Goalkeeper – In all honesty, no outstanding all-round performances between the sticks have been witnessed this season. Notwithstanding his general susceptability at crosses, this writer retains a soft-spot for Joe Lewis of Peterborough. Cardiff were easily victorious when the sides met during the post-Wembley slump in form, but it is fair to say that the score could have been extravogant had he not made a series of impressive stops. It is a regret that Hull City decided to bring that great timewaster Adriano Basso to the CCS and not Vito Mannone, who has received rave reviews for his performances whilst on loan from Arsenal. An honourable mention also goes to Andy Lonergan of Leeds United, who made one of the best saves that I have had the pleasure of witnessing during the end of season encounter.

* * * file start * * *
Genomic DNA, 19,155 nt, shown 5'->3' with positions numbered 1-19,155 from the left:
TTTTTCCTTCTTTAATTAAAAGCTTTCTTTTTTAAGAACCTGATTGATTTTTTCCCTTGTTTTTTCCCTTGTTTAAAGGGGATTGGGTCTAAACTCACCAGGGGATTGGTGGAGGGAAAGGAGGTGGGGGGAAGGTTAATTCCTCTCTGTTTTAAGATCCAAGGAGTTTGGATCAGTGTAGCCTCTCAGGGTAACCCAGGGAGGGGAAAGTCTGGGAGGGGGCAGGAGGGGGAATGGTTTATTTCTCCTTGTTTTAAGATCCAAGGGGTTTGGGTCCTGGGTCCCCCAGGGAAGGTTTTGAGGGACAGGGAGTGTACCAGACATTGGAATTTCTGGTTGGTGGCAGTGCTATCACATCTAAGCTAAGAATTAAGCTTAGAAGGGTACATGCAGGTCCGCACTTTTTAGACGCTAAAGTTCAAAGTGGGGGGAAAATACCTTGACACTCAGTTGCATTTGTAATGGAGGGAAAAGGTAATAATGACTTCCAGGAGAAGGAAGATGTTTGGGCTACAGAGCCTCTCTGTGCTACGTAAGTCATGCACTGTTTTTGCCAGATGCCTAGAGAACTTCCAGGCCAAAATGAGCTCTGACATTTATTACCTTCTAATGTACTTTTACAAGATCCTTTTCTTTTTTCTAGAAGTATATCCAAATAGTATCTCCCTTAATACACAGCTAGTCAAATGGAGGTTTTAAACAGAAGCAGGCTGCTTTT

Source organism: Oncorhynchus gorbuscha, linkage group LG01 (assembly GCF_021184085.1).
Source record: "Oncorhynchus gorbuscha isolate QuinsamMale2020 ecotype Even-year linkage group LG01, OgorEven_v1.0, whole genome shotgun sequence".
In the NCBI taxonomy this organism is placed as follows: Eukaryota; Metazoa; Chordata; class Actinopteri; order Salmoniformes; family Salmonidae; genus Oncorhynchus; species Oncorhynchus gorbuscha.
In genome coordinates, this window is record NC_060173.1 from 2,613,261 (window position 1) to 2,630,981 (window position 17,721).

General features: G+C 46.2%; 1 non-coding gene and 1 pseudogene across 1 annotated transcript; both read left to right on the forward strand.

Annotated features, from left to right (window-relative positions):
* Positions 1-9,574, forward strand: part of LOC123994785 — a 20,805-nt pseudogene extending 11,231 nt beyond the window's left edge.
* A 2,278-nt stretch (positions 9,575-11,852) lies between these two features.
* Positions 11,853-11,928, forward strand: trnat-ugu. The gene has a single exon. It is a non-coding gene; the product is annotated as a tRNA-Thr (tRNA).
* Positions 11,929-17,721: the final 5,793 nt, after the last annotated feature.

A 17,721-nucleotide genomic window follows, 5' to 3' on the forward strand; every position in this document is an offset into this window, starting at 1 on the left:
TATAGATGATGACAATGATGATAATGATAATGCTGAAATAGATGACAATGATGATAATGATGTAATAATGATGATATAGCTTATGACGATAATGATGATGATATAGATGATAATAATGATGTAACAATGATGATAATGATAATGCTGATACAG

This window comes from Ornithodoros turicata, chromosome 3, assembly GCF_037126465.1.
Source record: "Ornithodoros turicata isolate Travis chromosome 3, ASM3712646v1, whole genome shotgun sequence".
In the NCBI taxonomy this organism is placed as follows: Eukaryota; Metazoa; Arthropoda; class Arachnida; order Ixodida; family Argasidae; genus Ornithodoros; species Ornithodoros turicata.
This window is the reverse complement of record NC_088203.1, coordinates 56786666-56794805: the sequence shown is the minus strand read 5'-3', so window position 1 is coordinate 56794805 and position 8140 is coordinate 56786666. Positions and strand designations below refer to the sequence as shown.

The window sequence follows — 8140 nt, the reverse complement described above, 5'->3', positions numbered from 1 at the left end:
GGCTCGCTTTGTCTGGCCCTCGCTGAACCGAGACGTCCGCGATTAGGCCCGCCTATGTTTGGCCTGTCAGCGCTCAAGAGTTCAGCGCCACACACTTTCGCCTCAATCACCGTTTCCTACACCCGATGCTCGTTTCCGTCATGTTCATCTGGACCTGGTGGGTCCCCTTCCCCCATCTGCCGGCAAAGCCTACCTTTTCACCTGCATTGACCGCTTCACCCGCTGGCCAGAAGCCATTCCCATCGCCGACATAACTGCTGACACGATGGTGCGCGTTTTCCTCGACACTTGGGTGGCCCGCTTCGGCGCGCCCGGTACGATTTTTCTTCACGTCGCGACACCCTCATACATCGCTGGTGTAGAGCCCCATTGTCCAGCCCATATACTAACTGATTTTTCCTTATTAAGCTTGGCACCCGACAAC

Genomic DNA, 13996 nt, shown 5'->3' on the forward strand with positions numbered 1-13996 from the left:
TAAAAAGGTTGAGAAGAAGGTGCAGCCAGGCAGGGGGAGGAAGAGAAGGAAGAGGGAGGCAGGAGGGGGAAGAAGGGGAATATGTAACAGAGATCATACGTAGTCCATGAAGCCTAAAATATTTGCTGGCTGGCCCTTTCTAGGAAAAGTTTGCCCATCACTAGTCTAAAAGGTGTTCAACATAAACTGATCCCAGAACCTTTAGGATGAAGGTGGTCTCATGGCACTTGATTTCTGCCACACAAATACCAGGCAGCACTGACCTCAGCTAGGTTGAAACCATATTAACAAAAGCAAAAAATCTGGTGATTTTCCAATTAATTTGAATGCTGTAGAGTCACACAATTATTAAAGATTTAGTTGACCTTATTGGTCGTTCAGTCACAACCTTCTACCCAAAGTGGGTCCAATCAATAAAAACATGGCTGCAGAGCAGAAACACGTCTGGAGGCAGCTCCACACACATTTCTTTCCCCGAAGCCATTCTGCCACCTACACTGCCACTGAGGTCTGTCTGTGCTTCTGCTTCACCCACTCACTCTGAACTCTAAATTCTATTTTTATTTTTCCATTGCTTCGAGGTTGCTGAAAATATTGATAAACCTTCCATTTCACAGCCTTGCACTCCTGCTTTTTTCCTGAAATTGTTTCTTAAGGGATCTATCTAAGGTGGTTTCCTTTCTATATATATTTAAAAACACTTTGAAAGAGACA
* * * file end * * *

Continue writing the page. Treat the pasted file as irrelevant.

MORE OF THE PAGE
Right Back – It may be putting it bluntly to say that Craig Conway has under-achieved for Cardiff this year. However, ExileBlog was particularly impressed with how Nathaniel Clyne set up to nullify his thread. From a technical point of view, he was spot on with his body angles and also the timing of challenges. Honourable mentions to Trippier of Burnley and also Liam Rosenior of Hull.
Left Back – Just before Christmas, it was widely accepted by fans that Cardiff’s only wide threat was through the advancing Kevin McNaughton (lack of end product notwithstanding). Julio Arca dealt with this apparent threat most superbly. He worked out how to nullify McNaughton’s attacking advances, sometimes allowing him to cross but not to cut inside, and at other times pushing him back into a wide full-back position, where he was worryingly separated from his centre backs. Could still cut it in the Premier League going by what ExileBlog saw.
Centre Back – Rhys Williams. For his decision to play for Australia I really, really want to hate him, but his performance at centre back against City prior to Christmas was ultimately commanding. Comfortable when the ball is played on the ground neverthless, Cardiff’s switch to Gestede and a direct game had him at his best.